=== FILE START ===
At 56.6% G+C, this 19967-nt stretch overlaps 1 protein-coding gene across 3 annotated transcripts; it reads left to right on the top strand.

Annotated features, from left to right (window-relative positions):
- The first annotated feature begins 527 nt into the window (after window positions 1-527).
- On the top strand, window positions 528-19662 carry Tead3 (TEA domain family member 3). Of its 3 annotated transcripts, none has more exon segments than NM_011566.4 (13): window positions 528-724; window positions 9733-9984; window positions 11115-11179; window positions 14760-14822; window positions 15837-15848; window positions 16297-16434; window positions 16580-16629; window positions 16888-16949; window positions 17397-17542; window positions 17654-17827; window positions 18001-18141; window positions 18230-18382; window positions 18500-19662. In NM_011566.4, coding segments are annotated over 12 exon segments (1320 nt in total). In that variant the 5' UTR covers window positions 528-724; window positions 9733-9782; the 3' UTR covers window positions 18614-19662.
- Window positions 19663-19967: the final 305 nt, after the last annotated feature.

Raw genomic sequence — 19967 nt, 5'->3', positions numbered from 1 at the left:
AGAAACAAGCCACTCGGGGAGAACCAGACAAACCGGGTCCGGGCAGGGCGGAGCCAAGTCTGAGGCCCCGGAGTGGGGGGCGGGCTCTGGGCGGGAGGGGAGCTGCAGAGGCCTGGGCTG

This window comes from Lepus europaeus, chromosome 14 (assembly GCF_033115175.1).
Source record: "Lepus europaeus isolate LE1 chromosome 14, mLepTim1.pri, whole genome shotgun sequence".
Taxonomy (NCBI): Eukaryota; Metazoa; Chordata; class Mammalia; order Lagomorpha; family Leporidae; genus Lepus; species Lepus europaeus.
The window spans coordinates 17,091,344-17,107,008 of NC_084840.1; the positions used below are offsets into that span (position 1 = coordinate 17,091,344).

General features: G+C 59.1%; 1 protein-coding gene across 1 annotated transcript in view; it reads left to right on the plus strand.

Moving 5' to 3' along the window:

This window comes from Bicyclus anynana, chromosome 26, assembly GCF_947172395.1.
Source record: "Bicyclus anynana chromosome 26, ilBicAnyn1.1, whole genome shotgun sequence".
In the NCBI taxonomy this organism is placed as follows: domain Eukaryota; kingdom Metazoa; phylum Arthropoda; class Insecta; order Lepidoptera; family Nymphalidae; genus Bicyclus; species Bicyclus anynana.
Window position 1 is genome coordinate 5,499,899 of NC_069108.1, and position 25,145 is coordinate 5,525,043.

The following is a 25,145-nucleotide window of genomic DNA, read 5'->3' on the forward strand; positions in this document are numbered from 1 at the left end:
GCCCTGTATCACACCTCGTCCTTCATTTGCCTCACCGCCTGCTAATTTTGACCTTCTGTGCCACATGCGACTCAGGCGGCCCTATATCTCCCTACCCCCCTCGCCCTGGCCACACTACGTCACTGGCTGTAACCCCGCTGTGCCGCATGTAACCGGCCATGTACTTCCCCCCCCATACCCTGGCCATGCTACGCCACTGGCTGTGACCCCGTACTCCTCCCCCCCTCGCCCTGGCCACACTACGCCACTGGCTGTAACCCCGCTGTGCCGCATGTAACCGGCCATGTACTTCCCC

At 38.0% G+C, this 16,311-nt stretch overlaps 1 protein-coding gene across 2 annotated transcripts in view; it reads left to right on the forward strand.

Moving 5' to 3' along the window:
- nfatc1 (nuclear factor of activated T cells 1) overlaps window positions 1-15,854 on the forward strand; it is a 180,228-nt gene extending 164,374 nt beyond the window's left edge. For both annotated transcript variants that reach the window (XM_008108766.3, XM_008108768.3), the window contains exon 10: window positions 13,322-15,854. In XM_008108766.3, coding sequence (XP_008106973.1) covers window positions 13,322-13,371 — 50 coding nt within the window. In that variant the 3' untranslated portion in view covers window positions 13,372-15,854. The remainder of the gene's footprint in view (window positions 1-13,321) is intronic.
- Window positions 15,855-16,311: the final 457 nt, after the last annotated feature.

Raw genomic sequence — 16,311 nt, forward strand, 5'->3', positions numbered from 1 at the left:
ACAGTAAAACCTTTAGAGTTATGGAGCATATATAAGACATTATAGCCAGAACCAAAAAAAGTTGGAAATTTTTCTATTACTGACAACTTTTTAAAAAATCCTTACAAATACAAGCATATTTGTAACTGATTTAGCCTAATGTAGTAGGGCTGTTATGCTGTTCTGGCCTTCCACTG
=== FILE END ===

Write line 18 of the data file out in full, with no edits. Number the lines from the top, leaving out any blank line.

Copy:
The following is a 25,145-nucleotide window of genomic DNA, read 5'->3' on the forward strand; positions in this document are numbered from 1 at the left end: